Combating a Philosophy that Destroys Our Children

(January 1, 2018)

Bottom line: I invite you to begin the New Year by three days of fasting and prayer. We are in a battle - a spiritual battle..

As we begin a new year the readings focus on the task of handing on the faith to a new generation. In the first reading we see the blessing of Aaron to the Israelites. And in the Gospel we hear about Mary keeping "all these things, reflecting on them in her heart." All this sounds nice but in transmitting the faith to our children it sometimes seems we are in a losing battle. A limerick says it humorously:

God's world made a hopeful beginning
But man marred his chances by sinning.
We trust that the story
Will end in God's glory,
But at present the other side's winning.

The other side of course is the world, the flesh and the devil. They always have had great power, but today we find ourselves surrounded by a culture that does little to support faith - and a lot to undermine the faith of our young people. The default position in our media and educational system is that either God does not exist or if he does, he has nothing to do with our world and our lives.

The Bible invites young people to a different world view. A biblical scholar named N.T. Wright calls this world view "creational monotheism." It means that God not only exists but he created the world and sustains it every moment. Moreover God enters into a covenant relationship, first to the Jews, then to us all in Jesus.

To many people this worldview - creational monotheism - seems ancient. They contrast it with a "modern" view that leaves God out of the picture. This (quote) "modern" view, however, has been around at least as long as Christianity. There was an ancient school of thought called Epicureanism. The Roman poet Lucretius (who lived about a century before Jesus) proposed that "the world was not created by a god or gods...our world and our own lives are simply part of an ongoing self-developing cosmos."

From the beginning Christians battled Epicureanism. St. Paul sums the philosophy up with these words, "Eat, drink and be merry for tomorrow we die." (I Cor 15:32) It's a deadly philosophy, leading to sadness and despair, but it didn't die with the coming of Christianity. A London chronicler around 1200 century wrote, "There are many people who claim that God does not exists. They consider that the universe is ruled by chance rather than Providence...nor do they think the human soul lives on after death."*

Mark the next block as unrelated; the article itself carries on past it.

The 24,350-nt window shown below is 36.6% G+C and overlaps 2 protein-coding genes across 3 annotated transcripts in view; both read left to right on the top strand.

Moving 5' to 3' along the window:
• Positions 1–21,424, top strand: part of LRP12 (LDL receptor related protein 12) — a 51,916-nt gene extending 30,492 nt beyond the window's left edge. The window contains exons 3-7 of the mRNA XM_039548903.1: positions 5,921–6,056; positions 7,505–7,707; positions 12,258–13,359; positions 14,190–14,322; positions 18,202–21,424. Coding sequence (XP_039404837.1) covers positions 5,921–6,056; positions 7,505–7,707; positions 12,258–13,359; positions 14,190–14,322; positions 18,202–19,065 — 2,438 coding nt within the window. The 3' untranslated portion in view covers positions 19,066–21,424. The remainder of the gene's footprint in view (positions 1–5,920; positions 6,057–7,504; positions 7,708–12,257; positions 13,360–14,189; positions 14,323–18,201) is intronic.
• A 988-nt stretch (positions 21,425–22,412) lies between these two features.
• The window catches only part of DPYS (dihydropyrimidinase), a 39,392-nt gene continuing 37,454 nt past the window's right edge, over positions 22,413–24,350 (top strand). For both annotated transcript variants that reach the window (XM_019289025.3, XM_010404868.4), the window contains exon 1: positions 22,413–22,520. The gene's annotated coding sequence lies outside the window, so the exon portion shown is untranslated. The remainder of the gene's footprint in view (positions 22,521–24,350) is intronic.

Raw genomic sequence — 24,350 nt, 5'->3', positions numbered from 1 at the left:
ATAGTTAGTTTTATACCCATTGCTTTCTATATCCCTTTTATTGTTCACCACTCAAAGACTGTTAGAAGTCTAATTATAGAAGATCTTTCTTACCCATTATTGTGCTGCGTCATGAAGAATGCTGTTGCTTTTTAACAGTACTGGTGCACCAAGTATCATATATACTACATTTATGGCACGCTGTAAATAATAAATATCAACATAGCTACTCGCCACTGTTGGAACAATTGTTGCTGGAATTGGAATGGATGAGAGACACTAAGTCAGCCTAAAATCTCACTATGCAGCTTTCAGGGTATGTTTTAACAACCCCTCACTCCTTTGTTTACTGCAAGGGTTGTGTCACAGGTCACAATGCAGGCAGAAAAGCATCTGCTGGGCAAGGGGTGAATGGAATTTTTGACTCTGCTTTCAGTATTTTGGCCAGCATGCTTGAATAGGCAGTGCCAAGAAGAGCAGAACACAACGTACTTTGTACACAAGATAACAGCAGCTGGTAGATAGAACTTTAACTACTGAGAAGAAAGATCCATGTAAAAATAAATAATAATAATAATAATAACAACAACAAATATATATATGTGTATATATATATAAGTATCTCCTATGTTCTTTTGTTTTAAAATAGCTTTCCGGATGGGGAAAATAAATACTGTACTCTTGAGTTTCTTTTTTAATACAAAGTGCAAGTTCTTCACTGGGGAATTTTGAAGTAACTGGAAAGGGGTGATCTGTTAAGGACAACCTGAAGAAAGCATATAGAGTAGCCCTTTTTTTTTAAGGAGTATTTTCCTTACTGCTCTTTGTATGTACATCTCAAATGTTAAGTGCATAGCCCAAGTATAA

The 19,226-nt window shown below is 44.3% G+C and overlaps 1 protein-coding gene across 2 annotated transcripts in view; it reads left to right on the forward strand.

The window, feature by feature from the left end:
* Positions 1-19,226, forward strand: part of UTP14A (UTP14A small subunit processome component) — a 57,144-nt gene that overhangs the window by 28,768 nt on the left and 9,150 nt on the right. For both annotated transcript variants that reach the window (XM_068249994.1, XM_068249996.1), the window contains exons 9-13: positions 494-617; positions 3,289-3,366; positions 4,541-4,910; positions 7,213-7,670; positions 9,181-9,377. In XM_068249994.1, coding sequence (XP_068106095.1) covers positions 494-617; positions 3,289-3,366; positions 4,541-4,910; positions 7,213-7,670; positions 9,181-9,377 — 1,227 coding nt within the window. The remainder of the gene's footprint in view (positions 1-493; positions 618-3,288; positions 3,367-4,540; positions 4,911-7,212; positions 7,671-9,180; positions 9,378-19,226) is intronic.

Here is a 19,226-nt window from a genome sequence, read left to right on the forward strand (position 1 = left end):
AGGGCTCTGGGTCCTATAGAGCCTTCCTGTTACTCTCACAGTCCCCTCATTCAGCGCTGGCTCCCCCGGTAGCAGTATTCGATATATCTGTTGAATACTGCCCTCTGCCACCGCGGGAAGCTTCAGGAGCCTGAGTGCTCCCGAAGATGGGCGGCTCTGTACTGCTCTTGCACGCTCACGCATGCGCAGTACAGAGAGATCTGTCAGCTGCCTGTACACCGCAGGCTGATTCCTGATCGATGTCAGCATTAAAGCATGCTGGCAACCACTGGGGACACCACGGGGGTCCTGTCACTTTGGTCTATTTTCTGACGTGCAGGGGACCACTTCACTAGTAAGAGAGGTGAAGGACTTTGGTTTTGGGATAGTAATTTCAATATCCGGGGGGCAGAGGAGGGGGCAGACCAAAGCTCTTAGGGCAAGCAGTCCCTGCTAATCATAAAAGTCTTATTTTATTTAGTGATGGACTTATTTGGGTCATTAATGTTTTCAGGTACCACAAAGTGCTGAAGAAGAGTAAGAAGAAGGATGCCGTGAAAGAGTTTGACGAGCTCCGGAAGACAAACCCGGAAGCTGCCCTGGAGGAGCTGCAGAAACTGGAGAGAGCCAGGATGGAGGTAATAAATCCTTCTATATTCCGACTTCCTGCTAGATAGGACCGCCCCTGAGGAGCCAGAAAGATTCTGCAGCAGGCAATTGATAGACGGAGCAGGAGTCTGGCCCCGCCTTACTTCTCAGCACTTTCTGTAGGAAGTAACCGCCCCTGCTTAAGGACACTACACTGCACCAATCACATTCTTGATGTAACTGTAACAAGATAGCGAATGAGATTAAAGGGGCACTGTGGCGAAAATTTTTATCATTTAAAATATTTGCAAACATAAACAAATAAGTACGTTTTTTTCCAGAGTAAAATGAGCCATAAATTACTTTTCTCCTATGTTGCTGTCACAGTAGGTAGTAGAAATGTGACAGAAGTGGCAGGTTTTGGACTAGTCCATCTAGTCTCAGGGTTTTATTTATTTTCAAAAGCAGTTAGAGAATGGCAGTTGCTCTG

So the idea we are simply matter in motion has been around a long time. The difference today is that for the last three centuries Epicureans have been busy taking the mantle of science. They've succeeded in painting Christianity as anti-science even though believing, practicing Christians have been responsible for the greatest scientific achievements. More about that this coming Sunday when we hear about three proto-scientists.

For today we recognize that Epicureanism - the view that everything is accidental and random - is the default philosophy of our culture. It dominates the media, the educational system, even courts of law. But we have powerful weapons, namely prayer and fasting. I invite you to begin the New Year by three days of fasting and prayer for our children. Start today - right after the Bowl games if you prefer - and continue through January 4.

We are in a battle - a spiritual battle. We fight as Aaron did - by blessing others. And we fight as Mary did by constant prayer, focused on Jesus. As we see today she "keeps all these things, reflecting on them in her heart." Amen.


*I found this quote in Magna Carta by Dan Jones.

Spanish Version

From Archives (New Years - Mary Mother of God):

2015: The Battle for Our Young People's Hearts
2014: Silence Your Heart
2013: Our Debt to Mary
2012: The Power of a Blessing
2009: Three Lessons for the New Year
2006: The Lord Bless You
2005: Keep Out of His Way
2004: Signs of Hope Among Teenagers
2003: A Tradition Worth Fighting For
2002: No Justice Without Forgiveness

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